Juneteenth, also known as “Juneteenth Independence Day,” “Emancipation Day,” "Jubilee Day," or “Freedom Day,” is an annual holiday to mark the end of slavery. The holiday’s name is a blending of the words “June” and "nineteenth." Juneteenth commemorates the day in history that Union General Gordon Granger arrived in Galveston, Texas and informed the enslaved Black people there and others in the state that they were free and that the Civil War was finally won. Even though the Emancipation Proclamation was issued almost two years earlier by President Lincoln on Jan. 1, 1863, Granger’s arrival and announcement on June 19,1865 put the Emancipation Proclamation into widespread effect. As a result, over 250,000 enslaved people living in Texas learned that they were finally free.
In 1866, through grassroots efforts Black people in Texas reclaimed June 19 as “Juneteenth” and it continues today as a celebration of Black liberation across the country. Juneteenth has been celebrated by African American people since the late 1800’s. Though not an official federal holiday, forty-eight states and the District of Columbia recognize the holiday; only South Dakota and Hawaii do not. (To date, Hawaii’s state legislature has passed Juneteenth as a state holiday and is awaiting the Governor’s signature.) Texas was the first state to officially recognize Juneteenth as a holiday in 1980.
In June 2021, the Juneteenth National Independence Day Act was signed into law, officially making June 19 a federal holiday and giving national recognition to a day commemorating emancipation.
The Evolution and Long-Term Impact of Slavery in the U.S.
Slavery existed in British North America and, subsequently the United States, from 1619 through 1865. Enslaved Africans and many generations of their descendants were held in bondage in the U.S. under violent, inhumane, and brutal conditions. Racism—and eventually a full-fledged ideology of white supremacy—were used to perpetuate and defend slavery and the hierarchy in wealth and opportunity that was created as a result. White supremacy and racism are the products and long-term impacts of slavery.
With the passage of the 13th Amendment in 1865, enslavement and forced labor were prohibited in the U.S. except as a punishment for crime. However, the long-term impact of slavery and the ideology of white supremacy has continued to persist after slavery's end, causing great harm to generations more of Black people. Jim Crow laws, which were state and local laws enacted in the late 19th and early 20th centuries that legalized and enforced racial segregation, treated Black people as second-class citizens. The racial and economic oppression that marked the Jim Crow South fueled the mass migration of millions of Black people from the South to the North and West in what became known as the Great Migration, lasting from approximately 1916 to 1970.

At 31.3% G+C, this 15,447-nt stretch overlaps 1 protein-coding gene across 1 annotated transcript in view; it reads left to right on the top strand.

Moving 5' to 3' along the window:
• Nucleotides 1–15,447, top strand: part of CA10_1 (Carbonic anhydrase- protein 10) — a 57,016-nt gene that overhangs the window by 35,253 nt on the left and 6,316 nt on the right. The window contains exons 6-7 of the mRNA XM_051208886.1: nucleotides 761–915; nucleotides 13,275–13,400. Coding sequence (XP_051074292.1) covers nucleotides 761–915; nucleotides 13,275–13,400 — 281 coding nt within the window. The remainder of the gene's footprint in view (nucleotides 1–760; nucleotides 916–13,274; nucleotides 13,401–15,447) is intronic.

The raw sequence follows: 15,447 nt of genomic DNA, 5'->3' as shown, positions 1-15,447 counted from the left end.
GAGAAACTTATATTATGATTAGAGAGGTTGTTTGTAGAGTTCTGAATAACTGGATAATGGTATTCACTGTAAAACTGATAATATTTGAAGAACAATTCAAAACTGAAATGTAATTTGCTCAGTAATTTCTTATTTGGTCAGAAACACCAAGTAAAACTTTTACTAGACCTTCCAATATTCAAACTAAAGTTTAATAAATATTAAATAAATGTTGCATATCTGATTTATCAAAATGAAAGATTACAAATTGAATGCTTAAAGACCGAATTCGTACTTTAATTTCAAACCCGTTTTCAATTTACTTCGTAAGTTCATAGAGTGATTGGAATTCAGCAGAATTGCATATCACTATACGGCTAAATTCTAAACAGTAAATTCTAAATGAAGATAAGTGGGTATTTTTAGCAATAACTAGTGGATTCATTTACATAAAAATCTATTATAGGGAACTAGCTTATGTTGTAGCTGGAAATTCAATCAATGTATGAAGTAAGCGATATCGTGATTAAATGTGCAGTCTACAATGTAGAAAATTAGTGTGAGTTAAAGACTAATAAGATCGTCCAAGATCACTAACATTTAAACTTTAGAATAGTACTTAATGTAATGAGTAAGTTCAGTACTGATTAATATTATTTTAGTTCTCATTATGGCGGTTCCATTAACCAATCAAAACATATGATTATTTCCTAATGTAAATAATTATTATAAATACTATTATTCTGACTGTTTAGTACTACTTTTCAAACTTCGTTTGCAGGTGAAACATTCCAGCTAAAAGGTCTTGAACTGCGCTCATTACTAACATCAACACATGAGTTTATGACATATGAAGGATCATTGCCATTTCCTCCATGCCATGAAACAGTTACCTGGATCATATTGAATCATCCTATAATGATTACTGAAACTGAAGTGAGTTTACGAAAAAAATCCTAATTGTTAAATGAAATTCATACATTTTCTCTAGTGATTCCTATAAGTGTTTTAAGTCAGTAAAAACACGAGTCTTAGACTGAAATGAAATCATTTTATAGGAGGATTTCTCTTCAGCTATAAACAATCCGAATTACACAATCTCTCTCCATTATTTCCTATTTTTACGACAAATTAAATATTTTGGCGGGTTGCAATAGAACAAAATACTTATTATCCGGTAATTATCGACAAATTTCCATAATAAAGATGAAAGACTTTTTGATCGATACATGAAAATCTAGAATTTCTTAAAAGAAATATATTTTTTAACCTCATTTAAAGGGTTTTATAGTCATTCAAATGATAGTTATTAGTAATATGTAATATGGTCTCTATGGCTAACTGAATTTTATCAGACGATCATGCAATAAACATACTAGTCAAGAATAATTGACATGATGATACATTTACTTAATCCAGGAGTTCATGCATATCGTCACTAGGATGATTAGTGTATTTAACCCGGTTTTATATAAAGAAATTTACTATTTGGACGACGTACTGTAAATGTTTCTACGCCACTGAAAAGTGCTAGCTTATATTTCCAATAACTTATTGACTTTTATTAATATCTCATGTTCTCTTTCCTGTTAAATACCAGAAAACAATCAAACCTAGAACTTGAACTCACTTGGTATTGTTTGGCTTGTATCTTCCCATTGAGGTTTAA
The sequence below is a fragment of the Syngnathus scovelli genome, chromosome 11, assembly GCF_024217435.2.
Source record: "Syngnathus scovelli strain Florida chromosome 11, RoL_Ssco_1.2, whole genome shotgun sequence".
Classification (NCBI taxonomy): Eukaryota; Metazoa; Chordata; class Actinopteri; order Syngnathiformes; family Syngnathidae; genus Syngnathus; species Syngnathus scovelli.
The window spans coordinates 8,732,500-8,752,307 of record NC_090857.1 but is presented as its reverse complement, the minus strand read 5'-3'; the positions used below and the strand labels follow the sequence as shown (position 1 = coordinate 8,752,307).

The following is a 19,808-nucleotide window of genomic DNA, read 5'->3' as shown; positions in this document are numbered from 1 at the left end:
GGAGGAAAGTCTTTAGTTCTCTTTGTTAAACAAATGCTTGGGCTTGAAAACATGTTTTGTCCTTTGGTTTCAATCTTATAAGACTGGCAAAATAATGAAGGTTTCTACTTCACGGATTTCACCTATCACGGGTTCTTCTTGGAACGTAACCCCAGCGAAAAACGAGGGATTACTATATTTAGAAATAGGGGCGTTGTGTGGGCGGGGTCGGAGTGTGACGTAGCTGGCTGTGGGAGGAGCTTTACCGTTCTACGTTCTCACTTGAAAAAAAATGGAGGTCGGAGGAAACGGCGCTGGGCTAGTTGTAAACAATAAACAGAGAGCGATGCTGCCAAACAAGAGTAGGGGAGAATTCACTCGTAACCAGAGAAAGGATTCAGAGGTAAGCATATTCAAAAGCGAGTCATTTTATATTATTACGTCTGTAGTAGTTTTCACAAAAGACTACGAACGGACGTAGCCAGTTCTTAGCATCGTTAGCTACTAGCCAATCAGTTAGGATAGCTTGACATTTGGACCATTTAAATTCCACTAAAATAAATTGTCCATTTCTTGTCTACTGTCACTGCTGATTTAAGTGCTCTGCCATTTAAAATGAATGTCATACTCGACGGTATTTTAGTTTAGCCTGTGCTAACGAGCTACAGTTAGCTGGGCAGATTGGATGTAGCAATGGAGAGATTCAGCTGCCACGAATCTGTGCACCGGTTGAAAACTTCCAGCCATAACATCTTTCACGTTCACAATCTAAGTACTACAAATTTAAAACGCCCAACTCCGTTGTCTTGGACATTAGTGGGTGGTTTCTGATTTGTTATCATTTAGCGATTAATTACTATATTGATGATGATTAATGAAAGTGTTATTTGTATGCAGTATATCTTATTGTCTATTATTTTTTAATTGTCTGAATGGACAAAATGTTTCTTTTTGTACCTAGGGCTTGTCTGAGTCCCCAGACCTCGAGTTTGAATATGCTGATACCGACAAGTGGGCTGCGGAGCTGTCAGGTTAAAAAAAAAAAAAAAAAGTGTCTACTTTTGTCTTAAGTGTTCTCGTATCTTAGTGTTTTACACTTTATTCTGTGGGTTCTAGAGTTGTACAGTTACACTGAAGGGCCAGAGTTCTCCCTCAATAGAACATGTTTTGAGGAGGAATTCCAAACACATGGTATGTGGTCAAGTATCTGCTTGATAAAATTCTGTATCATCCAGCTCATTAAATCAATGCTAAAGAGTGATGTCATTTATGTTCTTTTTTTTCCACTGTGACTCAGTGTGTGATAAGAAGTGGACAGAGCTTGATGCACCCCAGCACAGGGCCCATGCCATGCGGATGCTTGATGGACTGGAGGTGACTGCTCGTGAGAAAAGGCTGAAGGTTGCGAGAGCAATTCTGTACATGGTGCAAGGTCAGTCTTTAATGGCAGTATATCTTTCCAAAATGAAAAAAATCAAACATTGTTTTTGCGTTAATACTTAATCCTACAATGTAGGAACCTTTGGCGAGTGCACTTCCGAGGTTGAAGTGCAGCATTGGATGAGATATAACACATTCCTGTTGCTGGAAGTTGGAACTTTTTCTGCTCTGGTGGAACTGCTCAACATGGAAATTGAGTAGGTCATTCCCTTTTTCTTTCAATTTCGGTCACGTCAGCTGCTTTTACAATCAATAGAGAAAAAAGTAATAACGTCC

Outside the South, from the 1930s through the 1960s, Black people were largely cut off from the housing market through redlining (housing discrimination), restrictive covenants (restrictions on land use), bombings, and other means, both legal and illegal. Housing discrimination, combined with discrimination in education and employment, created and continue to perpetuate disproportionate obstacles to advancement in U.S. society. In addition, law enforcement officers often not only failed to protect Black communities from violence and oppression but took part in such violence themselves. Police violence against Black people continues to occur at disproportionate rates and spur major protests. Similarly, mass incarceration in the U.S. continues to have a disproportionate and devastating impact on Black people and other people of color.
The Importance of Juneteenth
Because Juneteenth commemorates the end of enslavement, it is important to remember and honor the day and focus on Black freedom, resilience, and achievement. At the same time, because slavery set the foundation for racism and white supremacy in the U.S. which continues to this day, it is an important reminder of the past and an opportunity to reflect on our present and look to the future we want to create for racial justice and equity. All of this can and should be acknowledged, discussed and taught throughout the year.